Welcome to this Thursday edition of The Spin. Today you'll find encouraging news from both Bangladesh and India, more recently released retail numbers and hear the tale of how an infamous mankini managed to get six Czech tourists arrested. Enjoy your day, the read and – as always – feel free to share it. Best, Christopher


Bettering Bangladesh. The Alliance for Bangladesh Worker Safety, a consortium of fashion brands that includes Target, VF Corp and Gap, released its fourth annual report yesterday and it numbers were encouraging: more than 85 percent (paywall) of the 658 factories listed have completed their corrective action plans. In total, 234 factories are now compliant while 162 non-compliant ones have been dropped from the association's list. The group plans to finish its stated five-year mandate and disband next year.


Indian increase. India's retail market is forecasted to balloon 20 percent each year for the next three years and reach $1.1 trillion by 2020 according to a newly released report. Currently at $672 billion, the market is set to expand due to a growing middle class there, alterations in lifestyles and the adoption of new technology by consumers.


National treasures. Retailer Long Tall Sally has released research it conducted for the launch of its #CURATDby collection that reveals the top fashion trends of the year in 18 countries. It was based entirely on Instagram posts. With more than 15,600 posts, oversized sleeves ruled in South Korea. Meanwhile, Germany had an affinity for paneled suits while various forms of coats and jackets were the number one items in Italy, Sweden, Denmark and the eastern coast of the USA.


Trouble for TJX. TJX Cos Inc, the parent company of discount retailers T.J. Maxx and Marshalls, posted its worst quarterly same-store sales yesterday in eight years. Analysts had expected them to rise by 2.2 percent but they remained flat despite increased store traffic. On the other hand, Target posted more positive Q3 numbers yesterday. Its same-store sales were up 0.9 percent and its revenue of $16.67 billion beat estimates by $.07 billion.

Pay to enter. India's leading retail company Future Group will implement a small "cover charge" for customers wishing to shop at its discount Brand Factory stores during a special five-day promotion November 22-26. The popular sale gives customers about $75 worth of merchandise for $30 and drew thousands last year. The new refundable entry fee is being charged in the hopes that it will give the stores a better way to control the crowds this year.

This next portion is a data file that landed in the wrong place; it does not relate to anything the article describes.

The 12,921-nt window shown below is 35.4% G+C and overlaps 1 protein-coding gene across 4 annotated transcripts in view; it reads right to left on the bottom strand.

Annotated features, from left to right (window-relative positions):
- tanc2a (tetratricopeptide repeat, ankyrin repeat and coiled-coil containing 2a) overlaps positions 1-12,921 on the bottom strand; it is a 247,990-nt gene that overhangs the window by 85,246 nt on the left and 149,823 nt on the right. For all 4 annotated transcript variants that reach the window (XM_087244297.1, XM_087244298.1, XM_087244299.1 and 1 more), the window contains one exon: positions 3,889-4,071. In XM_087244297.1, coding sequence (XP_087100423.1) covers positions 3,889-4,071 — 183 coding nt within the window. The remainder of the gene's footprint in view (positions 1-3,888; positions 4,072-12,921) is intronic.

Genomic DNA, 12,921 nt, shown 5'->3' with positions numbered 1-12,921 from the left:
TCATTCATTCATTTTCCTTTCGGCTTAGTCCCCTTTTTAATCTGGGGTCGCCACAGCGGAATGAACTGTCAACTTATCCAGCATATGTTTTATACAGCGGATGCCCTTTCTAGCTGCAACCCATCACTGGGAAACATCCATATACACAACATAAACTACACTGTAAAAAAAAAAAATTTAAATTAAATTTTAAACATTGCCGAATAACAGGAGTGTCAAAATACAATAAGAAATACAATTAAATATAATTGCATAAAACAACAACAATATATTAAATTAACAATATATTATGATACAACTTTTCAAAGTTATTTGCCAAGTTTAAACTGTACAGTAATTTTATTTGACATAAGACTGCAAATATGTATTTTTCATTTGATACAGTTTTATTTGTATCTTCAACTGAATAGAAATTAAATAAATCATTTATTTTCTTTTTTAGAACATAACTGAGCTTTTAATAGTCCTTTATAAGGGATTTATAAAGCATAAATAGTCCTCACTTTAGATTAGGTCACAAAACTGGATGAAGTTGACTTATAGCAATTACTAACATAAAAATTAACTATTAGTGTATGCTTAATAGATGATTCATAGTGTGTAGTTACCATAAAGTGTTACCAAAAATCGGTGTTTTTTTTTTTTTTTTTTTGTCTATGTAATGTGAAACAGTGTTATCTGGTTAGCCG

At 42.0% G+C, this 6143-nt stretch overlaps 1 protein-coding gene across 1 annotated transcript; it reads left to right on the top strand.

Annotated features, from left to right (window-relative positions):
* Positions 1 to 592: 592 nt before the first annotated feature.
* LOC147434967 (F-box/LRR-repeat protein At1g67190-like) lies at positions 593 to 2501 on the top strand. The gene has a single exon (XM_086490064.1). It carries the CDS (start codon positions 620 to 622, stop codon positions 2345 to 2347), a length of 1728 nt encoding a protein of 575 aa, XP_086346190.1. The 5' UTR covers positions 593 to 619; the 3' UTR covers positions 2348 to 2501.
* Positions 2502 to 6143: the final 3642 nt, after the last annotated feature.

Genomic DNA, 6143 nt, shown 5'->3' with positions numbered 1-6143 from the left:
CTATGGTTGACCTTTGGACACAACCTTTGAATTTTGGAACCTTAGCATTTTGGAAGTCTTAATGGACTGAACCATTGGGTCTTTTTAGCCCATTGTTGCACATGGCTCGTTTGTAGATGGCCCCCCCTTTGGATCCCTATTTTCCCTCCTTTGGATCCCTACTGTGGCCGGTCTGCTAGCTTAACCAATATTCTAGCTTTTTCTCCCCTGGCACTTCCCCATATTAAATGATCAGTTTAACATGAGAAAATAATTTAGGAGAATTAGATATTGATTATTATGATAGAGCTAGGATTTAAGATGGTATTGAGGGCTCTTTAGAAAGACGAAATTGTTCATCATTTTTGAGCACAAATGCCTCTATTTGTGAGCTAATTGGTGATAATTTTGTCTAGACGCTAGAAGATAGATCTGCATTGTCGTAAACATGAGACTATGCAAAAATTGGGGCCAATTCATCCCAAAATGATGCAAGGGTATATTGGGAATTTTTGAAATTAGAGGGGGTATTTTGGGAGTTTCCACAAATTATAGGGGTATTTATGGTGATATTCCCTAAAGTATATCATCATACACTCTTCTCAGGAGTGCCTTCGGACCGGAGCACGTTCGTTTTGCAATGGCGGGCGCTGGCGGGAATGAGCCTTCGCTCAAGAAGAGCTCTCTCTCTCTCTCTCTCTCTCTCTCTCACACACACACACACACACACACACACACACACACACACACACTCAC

The devil is in the details. Victoria's Secret and some of its model "Angels" are apparently having a bit of a hellish time preparing for the brand's annual fashion show to be held in Shanghai later this month. Four models – three from Ukraine and one from Russia – were denied visas by the Chinese government and therefore won't be walking as planned. In addition, gossip outlet Page Six reports that strict regulations by the Chinese government are causing multiple headaches for the show's producers and PR teams.


Not the girl next door. Speaking of models and lingerie, Violet Chachki, the season seven winner of "Ru Paul's Drag Race" has become the first drag queen to star in the campaign of a lingeries brand. Made to look like the famous pin-up in the shots, Chachki fronts the new lookbook of London-based Playful Promises' Bettie Paige Lingerie line and its new "Never the Girl Next Door" campaign.

Criminal cosplay. Six Czech tourists were fined and arrested in Astana, Kazakhstan on Friday for "minor hooliganism" as they posed in bright green skimpy mankinis and black wigs to resemble Sacha Baron Cohen's Borat character in the 2006 film "Borat: Cultural Learnings of America for Make Benefit Glorious Nation of Kazakhstan." The country finds the character offensive and said the outfits were "indecent."


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